Fans waited in extra long lines to enter Lambeau Field on Nov. 15  because of increased security. (Kena Krutsinger/Getty Images)

Security at NFL games will remain heightened for the second week since the Paris terrorist attacks on Nov. 13.

Teams were urging fans to arrive early and to limit what they were bringing into stadiums. Last week’s beefed-up security made for slight delays for fans entering the stadiums.

“Stadium security will remain at a heightened state of alert,” NFL spokesman Brian McCarthy told The Post in an email, “and we will continue our enhanced comprehensive security plans.”

[NFL beefs up security]

In their first home game since the Paris terrorist attacks, the Atlanta Falcons were alerting fans to arrive 45 minutes earlier at the gates for the game against the Indianapolis Colts.

“In response to recent world events, the Georgia World Congress Center Authority is implementing enhanced security measures, including increased law enforcement, for our game on Sunday,” the Falcons said in a statement. “You may notice these changes as you arrive or depart from the game. The enhanced security measures are not the result of any targeted threats; rather, they are prudent measures under the circumstances and were made in coordination with NFL security recommendations. Your safety is extremely important to us, and we appreciate your understanding.”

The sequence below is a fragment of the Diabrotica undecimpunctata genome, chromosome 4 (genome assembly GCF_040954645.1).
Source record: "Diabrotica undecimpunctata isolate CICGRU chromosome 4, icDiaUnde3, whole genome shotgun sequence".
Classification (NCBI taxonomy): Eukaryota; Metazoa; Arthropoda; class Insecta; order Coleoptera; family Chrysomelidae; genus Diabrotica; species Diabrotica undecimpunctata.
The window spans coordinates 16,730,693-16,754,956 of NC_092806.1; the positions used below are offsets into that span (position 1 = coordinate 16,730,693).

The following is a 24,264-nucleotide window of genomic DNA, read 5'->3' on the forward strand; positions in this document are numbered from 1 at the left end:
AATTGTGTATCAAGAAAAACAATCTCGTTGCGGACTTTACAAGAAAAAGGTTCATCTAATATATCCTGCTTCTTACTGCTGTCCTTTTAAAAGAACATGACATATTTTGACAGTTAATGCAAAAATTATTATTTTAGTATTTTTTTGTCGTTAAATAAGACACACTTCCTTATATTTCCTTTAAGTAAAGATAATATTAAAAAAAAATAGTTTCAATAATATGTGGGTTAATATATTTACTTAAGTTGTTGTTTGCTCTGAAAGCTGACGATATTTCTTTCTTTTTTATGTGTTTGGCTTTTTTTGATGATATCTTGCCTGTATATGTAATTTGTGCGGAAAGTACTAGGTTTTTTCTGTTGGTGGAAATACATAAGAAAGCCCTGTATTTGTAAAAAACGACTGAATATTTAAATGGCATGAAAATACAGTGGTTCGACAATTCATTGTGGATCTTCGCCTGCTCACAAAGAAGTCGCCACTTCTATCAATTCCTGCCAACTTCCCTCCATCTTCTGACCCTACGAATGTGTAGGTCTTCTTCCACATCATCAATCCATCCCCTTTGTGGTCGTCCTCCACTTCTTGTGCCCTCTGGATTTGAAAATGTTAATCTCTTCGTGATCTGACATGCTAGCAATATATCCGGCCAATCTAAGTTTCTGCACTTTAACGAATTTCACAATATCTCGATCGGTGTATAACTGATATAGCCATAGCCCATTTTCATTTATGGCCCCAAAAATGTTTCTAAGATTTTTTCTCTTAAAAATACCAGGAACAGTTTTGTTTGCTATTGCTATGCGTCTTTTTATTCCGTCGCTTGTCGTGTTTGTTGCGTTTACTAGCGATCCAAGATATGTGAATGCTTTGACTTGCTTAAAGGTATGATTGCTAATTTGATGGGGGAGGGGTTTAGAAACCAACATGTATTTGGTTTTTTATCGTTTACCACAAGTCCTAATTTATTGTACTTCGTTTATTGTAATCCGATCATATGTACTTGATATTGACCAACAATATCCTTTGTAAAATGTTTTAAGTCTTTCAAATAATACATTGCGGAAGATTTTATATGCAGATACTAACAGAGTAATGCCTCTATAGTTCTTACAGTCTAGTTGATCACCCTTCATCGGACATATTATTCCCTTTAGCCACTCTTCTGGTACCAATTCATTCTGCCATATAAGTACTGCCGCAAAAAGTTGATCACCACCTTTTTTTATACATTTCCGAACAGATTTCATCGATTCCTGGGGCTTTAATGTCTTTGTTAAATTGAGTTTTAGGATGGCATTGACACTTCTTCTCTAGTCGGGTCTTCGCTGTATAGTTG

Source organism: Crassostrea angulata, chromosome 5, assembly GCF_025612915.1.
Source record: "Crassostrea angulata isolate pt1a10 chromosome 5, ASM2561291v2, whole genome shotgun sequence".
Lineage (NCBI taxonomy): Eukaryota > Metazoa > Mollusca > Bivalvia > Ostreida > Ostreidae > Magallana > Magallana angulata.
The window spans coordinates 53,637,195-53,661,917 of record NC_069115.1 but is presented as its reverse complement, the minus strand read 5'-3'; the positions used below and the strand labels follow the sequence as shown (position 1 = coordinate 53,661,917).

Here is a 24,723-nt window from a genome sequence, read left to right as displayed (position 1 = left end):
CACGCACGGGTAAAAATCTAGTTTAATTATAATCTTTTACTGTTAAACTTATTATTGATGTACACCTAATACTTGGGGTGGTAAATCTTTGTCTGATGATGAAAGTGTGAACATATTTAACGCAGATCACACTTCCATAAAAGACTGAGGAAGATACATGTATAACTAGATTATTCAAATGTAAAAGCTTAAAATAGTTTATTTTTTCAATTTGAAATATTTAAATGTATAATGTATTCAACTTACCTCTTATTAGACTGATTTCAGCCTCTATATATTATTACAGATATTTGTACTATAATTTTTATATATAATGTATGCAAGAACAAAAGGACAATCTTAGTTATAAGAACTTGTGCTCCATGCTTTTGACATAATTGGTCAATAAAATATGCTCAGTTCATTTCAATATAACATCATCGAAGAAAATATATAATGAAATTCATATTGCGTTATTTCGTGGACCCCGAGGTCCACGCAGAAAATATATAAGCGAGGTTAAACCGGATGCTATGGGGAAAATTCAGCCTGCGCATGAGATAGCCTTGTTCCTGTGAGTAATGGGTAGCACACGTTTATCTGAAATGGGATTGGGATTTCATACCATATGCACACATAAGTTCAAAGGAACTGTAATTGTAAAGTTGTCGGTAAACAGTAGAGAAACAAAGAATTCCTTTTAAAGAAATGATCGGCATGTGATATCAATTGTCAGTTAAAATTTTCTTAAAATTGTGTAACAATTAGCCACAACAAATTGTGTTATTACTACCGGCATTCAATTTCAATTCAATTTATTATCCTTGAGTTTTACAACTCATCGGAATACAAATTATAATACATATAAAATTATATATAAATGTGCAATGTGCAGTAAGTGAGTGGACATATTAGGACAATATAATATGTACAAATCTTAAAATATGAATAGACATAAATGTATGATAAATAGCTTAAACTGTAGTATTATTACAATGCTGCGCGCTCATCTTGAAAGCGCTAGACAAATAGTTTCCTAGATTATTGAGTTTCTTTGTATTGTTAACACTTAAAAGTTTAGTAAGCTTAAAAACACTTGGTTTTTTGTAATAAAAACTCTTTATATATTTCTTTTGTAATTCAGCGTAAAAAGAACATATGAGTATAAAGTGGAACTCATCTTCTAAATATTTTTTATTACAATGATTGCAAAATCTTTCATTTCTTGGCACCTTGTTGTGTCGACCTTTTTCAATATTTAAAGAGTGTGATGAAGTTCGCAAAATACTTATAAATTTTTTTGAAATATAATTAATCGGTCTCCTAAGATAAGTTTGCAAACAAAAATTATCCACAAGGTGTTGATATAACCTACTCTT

[Reminder: Here’s the NFL’s bag policy]

Fans are urged to comply with rules put in place in 2013 about using see-through plastic bags of a designated size for anything they are bringing into the stadiums. “If it is essential to bring a bag, it must be in compliance with the clear bag policy which requires that it be made of clear plastic, vinyl or PVC and not exceed 12″ x 6″ x 12″. It is important that all fans comply with these requirements, and we appreciate their efforts to cooperate with these security measures,” the league said in a statement last week.

(Courtesy NFL)

There were no specific threats against NFL games or the Falcons-Colts game, but the FBI investigated an ISIS threat against Philips Arena in Atlanta, the site of a WWE event Sunday. On Saturday, the FBI said in a statement that it was aware of the threat against the WWE, but FBI Special Agent in Charge J. Britt Johnson of the Atlanta office said the bureau did not have “specific or credible information of an attack.”

Paris’s Stade de France, site of a France-Germany soccer match, was one of the targets of the terrorist attacks nine days ago. One terrorist wearing an explosive vest reportedly tried to enter the stadium with a ticket, but was turned away and detonated the bomb outside the stadium.